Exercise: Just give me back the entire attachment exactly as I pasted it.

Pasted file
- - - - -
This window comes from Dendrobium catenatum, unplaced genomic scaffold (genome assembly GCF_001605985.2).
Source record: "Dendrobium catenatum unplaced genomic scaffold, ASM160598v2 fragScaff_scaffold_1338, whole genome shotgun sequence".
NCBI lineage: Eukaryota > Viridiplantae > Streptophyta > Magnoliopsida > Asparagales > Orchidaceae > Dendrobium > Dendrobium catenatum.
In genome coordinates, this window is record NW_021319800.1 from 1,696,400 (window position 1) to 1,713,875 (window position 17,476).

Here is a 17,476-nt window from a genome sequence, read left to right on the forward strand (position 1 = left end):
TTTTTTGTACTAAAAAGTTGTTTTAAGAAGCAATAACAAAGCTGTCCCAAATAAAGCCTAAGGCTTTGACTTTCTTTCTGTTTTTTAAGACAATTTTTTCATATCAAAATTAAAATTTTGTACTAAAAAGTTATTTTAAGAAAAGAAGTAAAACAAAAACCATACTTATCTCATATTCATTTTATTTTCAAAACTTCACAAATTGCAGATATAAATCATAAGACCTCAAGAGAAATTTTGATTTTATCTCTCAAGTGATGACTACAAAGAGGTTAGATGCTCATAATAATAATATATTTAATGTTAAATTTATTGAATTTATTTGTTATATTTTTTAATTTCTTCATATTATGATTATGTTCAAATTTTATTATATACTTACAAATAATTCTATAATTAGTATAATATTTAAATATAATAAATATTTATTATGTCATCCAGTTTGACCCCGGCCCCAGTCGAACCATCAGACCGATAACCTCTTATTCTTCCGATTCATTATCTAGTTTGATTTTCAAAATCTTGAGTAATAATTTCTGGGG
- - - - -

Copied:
This window comes from Dendrobium catenatum, unplaced genomic scaffold (genome assembly GCF_001605985.2).
Source record: "Dendrobium catenatum unplaced genomic scaffold, ASM160598v2 fragScaff_scaffold_1338, whole genome shotgun sequence".
NCBI lineage: Eukaryota > Viridiplantae > Streptophyta > Magnoliopsida > Asparagales > Orchidaceae > Dendrobium > Dendrobium catenatum.
In genome coordinates, this window is record NW_021319800.1 from 1,696,400 (window position 1) to 1,713,875 (window position 17,476).

Here is a 17,476-nt window from a genome sequence, read left to right on the forward strand (position 1 = left end):
TTTTTTGTACTAAAAAGTTGTTTTAAGAAGCAATAACAAAGCTGTCCCAAATAAAGCCTAAGGCTTTGACTTTCTTTCTGTTTTTTAAGACAATTTTTTCATATCAAAATTAAAATTTTGTACTAAAAAGTTATTTTAAGAAAAGAAGTAAAACAAAAACCATACTTATCTCATATTCATTTTATTTTCAAAACTTCACAAATTGCAGATATAAATCATAAGACCTCAAGAGAAATTTTGATTTTATCTCTCAAGTGATGACTACAAAGAGGTTAGATGCTCATAATAATAATATATTTAATGTTAAATTTATTGAATTTATTTGTTATATTTTTTAATTTCTTCATATTATGATTATGTTCAAATTTTATTATATACTTACAAATAATTCTATAATTAGTATAATATTTAAATATAATAAATATTTATTATGTCATCCAGTTTGACCCCGGCCCCAGTCGAACCATCAGACCGATAACCTCTTATTCTTCCGATTCATTATCTAGTTTGATTTTCAAAATCTTGAGTAATAATTTCTGGGG